The focus of our research is to understand the biology of human gene regulatory elements such as promoters and enhancers in the non-coding genome and how transcription factors control and modulate gene expression in health and disease.

Currently, three lines of research are ongoing in the laboratory:

Role of defined transcription factors in cell fate and organ-specific cancer

We are developing a novel cell fate conversion assay to study the early regulatory events in pancreatic cancer – one of the most lethal cancer types currently lacking clear diagnostic markers and effective treatment options. By combining our novel approach to multi-layered omics data from next-generation sequencing-based methods, we can study how lineage-specific transcription factors collaborate with oncogenes to orchestrate early events of tumorigenesis at single-cell resolution.

Non-coding regulatory genome and enhancer malfunction in cancer

Non-coding genome is a vast resource of regulatory elements utilized by transcription factors to orchestrate cell type- and context-specific gene expression. Cancer cells can hijack and repurpose these elements for activating tumorigenic signaling pathways. Our goal is to understand enhancer reprogramming and malfunction using a plethora of functional genomics methods in several cancer types originating from cells of endodermal lineage.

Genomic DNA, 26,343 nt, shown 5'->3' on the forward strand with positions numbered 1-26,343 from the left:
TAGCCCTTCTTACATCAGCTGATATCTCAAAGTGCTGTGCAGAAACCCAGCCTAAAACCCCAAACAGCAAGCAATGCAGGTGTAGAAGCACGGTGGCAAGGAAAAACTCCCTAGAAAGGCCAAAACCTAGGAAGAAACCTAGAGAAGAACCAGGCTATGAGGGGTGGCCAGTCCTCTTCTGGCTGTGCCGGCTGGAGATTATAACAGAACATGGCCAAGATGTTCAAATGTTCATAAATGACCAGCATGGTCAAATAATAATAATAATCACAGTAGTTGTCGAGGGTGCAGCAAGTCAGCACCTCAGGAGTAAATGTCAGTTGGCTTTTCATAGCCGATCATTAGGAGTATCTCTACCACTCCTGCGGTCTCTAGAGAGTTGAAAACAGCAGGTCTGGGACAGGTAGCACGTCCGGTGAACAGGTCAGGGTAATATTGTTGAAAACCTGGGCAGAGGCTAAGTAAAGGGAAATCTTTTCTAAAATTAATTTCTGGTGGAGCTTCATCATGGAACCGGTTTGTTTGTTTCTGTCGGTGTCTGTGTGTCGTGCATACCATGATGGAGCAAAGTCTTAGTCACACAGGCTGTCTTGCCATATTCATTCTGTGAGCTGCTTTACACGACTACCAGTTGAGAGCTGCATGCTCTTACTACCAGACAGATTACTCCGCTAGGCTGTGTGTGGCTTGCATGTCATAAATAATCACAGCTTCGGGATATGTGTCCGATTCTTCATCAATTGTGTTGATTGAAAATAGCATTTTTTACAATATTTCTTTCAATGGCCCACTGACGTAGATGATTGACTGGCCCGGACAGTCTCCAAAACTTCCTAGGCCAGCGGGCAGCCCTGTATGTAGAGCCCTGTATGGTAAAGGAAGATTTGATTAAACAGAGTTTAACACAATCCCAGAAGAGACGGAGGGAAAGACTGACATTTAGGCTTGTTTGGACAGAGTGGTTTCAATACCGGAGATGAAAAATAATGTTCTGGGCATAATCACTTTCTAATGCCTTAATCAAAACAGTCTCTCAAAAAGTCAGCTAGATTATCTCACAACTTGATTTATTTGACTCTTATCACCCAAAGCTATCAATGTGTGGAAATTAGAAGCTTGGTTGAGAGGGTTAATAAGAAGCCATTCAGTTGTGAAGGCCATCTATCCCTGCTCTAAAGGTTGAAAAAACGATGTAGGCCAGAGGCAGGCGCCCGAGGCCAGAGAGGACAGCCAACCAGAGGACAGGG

Epigenome reprogramming during progression of cancer

In this translational project, we are studying the role of defined lineage-specific transcription factors and epigenome reprogramming during prostate cancer progression using hospital biobank cohort. Transcriptional and epigenetic features as well as topological constraints in chromatin will be systematically analyzed using genome-wide functional genomics methods for better understanding of disease progression and evolution.


The Enhancer Biology group is part of the Applied Tumor Genomics Program of the Research Programs Unit at the Faculty of Medicine, University of Helsinki.

Go here to take a look at our research findings and publications. If interested in joining, please contact. Motivated under-graduate students can always contact for thesis projects.